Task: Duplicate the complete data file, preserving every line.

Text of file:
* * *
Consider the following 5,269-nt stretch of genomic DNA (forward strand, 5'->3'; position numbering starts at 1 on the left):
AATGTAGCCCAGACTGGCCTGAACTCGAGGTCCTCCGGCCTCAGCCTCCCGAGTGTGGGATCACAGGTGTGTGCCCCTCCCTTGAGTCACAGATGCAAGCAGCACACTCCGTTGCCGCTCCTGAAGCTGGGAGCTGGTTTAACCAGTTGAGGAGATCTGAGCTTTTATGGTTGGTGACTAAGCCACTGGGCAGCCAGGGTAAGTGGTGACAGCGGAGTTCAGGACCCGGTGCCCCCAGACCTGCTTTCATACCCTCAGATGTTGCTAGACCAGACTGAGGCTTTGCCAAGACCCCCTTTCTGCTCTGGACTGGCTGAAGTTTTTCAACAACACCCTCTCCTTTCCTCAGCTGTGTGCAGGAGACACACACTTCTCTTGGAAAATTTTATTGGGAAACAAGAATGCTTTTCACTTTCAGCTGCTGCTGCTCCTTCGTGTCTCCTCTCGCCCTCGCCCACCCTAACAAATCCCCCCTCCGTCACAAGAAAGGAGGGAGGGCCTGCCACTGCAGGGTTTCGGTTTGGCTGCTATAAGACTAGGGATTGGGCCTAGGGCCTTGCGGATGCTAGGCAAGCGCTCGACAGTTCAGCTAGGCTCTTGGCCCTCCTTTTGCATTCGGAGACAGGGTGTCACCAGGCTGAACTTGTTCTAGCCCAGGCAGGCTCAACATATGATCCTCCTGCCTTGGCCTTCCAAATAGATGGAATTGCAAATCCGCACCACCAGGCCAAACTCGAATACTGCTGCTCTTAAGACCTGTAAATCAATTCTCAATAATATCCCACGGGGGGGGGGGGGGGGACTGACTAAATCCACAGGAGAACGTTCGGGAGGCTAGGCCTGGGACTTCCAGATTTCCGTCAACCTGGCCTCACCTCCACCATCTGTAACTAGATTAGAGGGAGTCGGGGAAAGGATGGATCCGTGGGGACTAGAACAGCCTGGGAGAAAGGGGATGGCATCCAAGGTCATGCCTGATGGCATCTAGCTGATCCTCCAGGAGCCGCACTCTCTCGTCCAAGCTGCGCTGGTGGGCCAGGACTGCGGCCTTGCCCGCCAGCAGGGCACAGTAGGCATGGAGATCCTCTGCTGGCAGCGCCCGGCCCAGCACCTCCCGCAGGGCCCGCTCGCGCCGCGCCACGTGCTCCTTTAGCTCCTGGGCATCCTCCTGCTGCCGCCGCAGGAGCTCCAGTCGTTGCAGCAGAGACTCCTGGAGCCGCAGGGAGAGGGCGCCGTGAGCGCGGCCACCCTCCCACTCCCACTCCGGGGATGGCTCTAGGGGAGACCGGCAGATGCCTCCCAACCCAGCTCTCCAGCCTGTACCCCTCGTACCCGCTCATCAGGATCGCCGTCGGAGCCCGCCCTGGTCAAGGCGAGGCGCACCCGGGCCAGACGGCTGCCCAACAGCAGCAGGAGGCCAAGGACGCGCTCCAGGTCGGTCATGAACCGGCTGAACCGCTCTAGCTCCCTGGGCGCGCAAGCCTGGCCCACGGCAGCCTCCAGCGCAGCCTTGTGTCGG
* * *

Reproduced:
Consider the following 5,269-nt stretch of genomic DNA (forward strand, 5'->3'; position numbering starts at 1 on the left):
AATGTAGCCCAGACTGGCCTGAACTCGAGGTCCTCCGGCCTCAGCCTCCCGAGTGTGGGATCACAGGTGTGTGCCCCTCCCTTGAGTCACAGATGCAAGCAGCACACTCCGTTGCCGCTCCTGAAGCTGGGAGCTGGTTTAACCAGTTGAGGAGATCTGAGCTTTTATGGTTGGTGACTAAGCCACTGGGCAGCCAGGGTAAGTGGTGACAGCGGAGTTCAGGACCCGGTGCCCCCAGACCTGCTTTCATACCCTCAGATGTTGCTAGACCAGACTGAGGCTTTGCCAAGACCCCCTTTCTGCTCTGGACTGGCTGAAGTTTTTCAACAACACCCTCTCCTTTCCTCAGCTGTGTGCAGGAGACACACACTTCTCTTGGAAAATTTTATTGGGAAACAAGAATGCTTTTCACTTTCAGCTGCTGCTGCTCCTTCGTGTCTCCTCTCGCCCTCGCCCACCCTAACAAATCCCCCCTCCGTCACAAGAAAGGAGGGAGGGCCTGCCACTGCAGGGTTTCGGTTTGGCTGCTATAAGACTAGGGATTGGGCCTAGGGCCTTGCGGATGCTAGGCAAGCGCTCGACAGTTCAGCTAGGCTCTTGGCCCTCCTTTTGCATTCGGAGACAGGGTGTCACCAGGCTGAACTTGTTCTAGCCCAGGCAGGCTCAACATATGATCCTCCTGCCTTGGCCTTCCAAATAGATGGAATTGCAAATCCGCACCACCAGGCCAAACTCGAATACTGCTGCTCTTAAGACCTGTAAATCAATTCTCAATAATATCCCACGGGGGGGGGGGGGGGGACTGACTAAATCCACAGGAGAACGTTCGGGAGGCTAGGCCTGGGACTTCCAGATTTCCGTCAACCTGGCCTCACCTCCACCATCTGTAACTAGATTAGAGGGAGTCGGGGAAAGGATGGATCCGTGGGGACTAGAACAGCCTGGGAGAAAGGGGATGGCATCCAAGGTCATGCCTGATGGCATCTAGCTGATCCTCCAGGAGCCGCACTCTCTCGTCCAAGCTGCGCTGGTGGGCCAGGACTGCGGCCTTGCCCGCCAGCAGGGCACAGTAGGCATGGAGATCCTCTGCTGGCAGCGCCCGGCCCAGCACCTCCCGCAGGGCCCGCTCGCGCCGCGCCACGTGCTCCTTTAGCTCCTGGGCATCCTCCTGCTGCCGCCGCAGGAGCTCCAGTCGTTGCAGCAGAGACTCCTGGAGCCGCAGGGAGAGGGCGCCGTGAGCGCGGCCACCCTCCCACTCCCACTCCGGGGATGGCTCTAGGGGAGACCGGCAGATGCCTCCCAACCCAGCTCTCCAGCCTGTACCCCTCGTACCCGCTCATCAGGATCGCCGTCGGAGCCCGCCCTGGTCAAGGCGAGGCGCACCCGGGCCAGACGGCTGCCCAACAGCAGCAGGAGGCCAAGGACGCGCTCCAGGTCGGTCATGAACCGGCTGAACCGCTCTAGCTCCCTGGGCGCGCAAGCCTGGCCCACGGCAGCCTCCAGCGCAGCCTTGTGTCGG